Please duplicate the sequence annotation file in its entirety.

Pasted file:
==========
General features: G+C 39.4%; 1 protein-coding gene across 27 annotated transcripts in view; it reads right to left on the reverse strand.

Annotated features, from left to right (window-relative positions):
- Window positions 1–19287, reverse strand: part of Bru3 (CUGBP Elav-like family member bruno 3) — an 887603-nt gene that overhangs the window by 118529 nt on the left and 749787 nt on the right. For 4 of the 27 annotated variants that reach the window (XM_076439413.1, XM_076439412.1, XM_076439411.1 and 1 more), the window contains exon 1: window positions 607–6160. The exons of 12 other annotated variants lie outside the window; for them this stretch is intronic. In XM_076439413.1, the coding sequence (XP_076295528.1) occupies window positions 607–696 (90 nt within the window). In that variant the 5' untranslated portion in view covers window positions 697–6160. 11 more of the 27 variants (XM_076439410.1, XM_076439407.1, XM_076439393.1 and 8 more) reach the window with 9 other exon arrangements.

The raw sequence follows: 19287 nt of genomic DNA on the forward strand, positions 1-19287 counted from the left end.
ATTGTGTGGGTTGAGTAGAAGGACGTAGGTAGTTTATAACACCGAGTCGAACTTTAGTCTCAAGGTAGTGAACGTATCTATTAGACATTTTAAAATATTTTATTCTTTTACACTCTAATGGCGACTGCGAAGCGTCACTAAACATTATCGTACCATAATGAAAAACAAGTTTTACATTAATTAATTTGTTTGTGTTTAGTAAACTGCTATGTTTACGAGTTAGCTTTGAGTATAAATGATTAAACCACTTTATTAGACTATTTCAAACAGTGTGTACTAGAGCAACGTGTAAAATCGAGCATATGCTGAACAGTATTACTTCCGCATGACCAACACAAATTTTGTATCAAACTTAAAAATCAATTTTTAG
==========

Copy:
General features: G+C 39.4%; 1 protein-coding gene across 27 annotated transcripts in view; it reads right to left on the reverse strand.

Annotated features, from left to right (window-relative positions):
- Window positions 1–19287, reverse strand: part of Bru3 (CUGBP Elav-like family member bruno 3) — an 887603-nt gene that overhangs the window by 118529 nt on the left and 749787 nt on the right. For 4 of the 27 annotated variants that reach the window (XM_076439413.1, XM_076439412.1, XM_076439411.1 and 1 more), the window contains exon 1: window positions 607–6160. The exons of 12 other annotated variants lie outside the window; for them this stretch is intronic. In XM_076439413.1, the coding sequence (XP_076295528.1) occupies window positions 607–696 (90 nt within the window). In that variant the 5' untranslated portion in view covers window positions 697–6160. 11 more of the 27 variants (XM_076439410.1, XM_076439407.1, XM_076439393.1 and 8 more) reach the window with 9 other exon arrangements.

The raw sequence follows: 19287 nt of genomic DNA on the forward strand, positions 1-19287 counted from the left end.
ATTGTGTGGGTTGAGTAGAAGGACGTAGGTAGTTTATAACACCGAGTCGAACTTTAGTCTCAAGGTAGTGAACGTATCTATTAGACATTTTAAAATATTTTATTCTTTTACACTCTAATGGCGACTGCGAAGCGTCACTAAACATTATCGTACCATAATGAAAAACAAGTTTTACATTAATTAATTTGTTTGTGTTTAGTAAACTGCTATGTTTACGAGTTAGCTTTGAGTATAAATGATTAAACCACTTTATTAGACTATTTCAAACAGTGTGTACTAGAGCAACGTGTAAAATCGAGCATATGCTGAACAGTATTACTTCCGCATGACCAACACAAATTTTGTATCAAACTTAAAAATCAATTTTTAG